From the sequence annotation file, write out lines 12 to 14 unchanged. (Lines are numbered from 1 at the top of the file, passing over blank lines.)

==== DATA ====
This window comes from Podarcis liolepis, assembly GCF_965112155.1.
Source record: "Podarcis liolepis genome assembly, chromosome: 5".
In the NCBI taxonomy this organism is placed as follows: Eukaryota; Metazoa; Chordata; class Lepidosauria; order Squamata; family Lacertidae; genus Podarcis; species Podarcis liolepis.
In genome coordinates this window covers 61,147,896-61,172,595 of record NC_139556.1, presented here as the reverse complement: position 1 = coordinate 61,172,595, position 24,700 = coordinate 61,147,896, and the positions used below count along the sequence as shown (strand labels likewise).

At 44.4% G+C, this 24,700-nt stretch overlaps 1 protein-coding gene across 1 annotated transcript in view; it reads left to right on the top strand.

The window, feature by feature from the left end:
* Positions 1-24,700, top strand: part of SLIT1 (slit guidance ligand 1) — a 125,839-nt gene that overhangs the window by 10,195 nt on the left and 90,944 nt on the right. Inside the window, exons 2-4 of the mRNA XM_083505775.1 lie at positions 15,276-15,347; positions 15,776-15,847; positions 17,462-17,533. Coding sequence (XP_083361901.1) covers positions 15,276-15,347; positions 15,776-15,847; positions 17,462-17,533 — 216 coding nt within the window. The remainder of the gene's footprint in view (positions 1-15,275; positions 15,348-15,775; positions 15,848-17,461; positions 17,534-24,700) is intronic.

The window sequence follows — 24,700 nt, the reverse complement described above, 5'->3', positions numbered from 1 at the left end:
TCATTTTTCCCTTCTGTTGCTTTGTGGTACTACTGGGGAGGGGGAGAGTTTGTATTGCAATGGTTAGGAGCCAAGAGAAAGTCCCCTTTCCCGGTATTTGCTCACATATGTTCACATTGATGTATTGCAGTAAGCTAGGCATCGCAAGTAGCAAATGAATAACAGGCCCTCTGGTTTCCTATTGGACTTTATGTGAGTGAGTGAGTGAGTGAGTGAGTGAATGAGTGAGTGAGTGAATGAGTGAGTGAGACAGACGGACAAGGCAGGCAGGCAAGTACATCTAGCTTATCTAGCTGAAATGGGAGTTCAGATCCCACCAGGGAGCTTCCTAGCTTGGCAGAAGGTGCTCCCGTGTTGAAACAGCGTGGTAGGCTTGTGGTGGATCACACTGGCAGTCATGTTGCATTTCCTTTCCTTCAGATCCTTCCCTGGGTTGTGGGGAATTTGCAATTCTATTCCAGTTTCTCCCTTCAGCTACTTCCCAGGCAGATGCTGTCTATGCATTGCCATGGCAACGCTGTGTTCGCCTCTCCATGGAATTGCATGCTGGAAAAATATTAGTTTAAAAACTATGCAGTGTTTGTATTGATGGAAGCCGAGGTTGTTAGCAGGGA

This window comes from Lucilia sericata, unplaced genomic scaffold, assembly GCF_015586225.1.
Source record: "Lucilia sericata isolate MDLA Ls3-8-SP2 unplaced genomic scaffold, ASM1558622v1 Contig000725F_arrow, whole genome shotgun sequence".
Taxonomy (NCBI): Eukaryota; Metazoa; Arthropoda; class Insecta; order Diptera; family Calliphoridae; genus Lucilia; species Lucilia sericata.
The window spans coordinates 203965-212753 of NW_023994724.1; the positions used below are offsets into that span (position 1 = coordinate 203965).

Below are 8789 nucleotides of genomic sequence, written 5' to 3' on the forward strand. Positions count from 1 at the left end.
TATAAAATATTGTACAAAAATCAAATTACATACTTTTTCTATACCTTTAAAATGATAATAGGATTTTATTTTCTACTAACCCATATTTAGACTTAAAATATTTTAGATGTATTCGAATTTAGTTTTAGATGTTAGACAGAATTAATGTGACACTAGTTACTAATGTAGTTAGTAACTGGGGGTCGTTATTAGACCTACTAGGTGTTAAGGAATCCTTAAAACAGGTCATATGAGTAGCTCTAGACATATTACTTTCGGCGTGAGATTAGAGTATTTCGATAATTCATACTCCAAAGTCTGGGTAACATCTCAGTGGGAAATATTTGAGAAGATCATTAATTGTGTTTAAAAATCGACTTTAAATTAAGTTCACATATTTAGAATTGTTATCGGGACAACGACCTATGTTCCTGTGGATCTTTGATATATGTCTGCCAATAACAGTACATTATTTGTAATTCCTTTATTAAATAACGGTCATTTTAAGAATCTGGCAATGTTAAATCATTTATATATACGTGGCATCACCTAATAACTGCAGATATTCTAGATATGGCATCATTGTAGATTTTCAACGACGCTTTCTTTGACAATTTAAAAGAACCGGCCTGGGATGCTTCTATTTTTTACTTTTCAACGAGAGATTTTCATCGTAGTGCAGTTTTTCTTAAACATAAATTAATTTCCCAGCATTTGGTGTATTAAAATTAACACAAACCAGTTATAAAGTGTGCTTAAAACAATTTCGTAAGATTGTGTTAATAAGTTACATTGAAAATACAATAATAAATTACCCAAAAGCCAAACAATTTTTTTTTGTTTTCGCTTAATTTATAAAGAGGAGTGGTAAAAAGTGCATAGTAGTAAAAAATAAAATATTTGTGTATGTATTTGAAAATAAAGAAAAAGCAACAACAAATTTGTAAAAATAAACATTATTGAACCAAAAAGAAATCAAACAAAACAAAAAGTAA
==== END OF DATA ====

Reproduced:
Taxonomy (NCBI): Eukaryota; Metazoa; Arthropoda; class Insecta; order Diptera; family Calliphoridae; genus Lucilia; species Lucilia sericata.
The window spans coordinates 203965-212753 of NW_023994724.1; the positions used below are offsets into that span (position 1 = coordinate 203965).

Below are 8789 nucleotides of genomic sequence, written 5' to 3' on the forward strand. Positions count from 1 at the left end.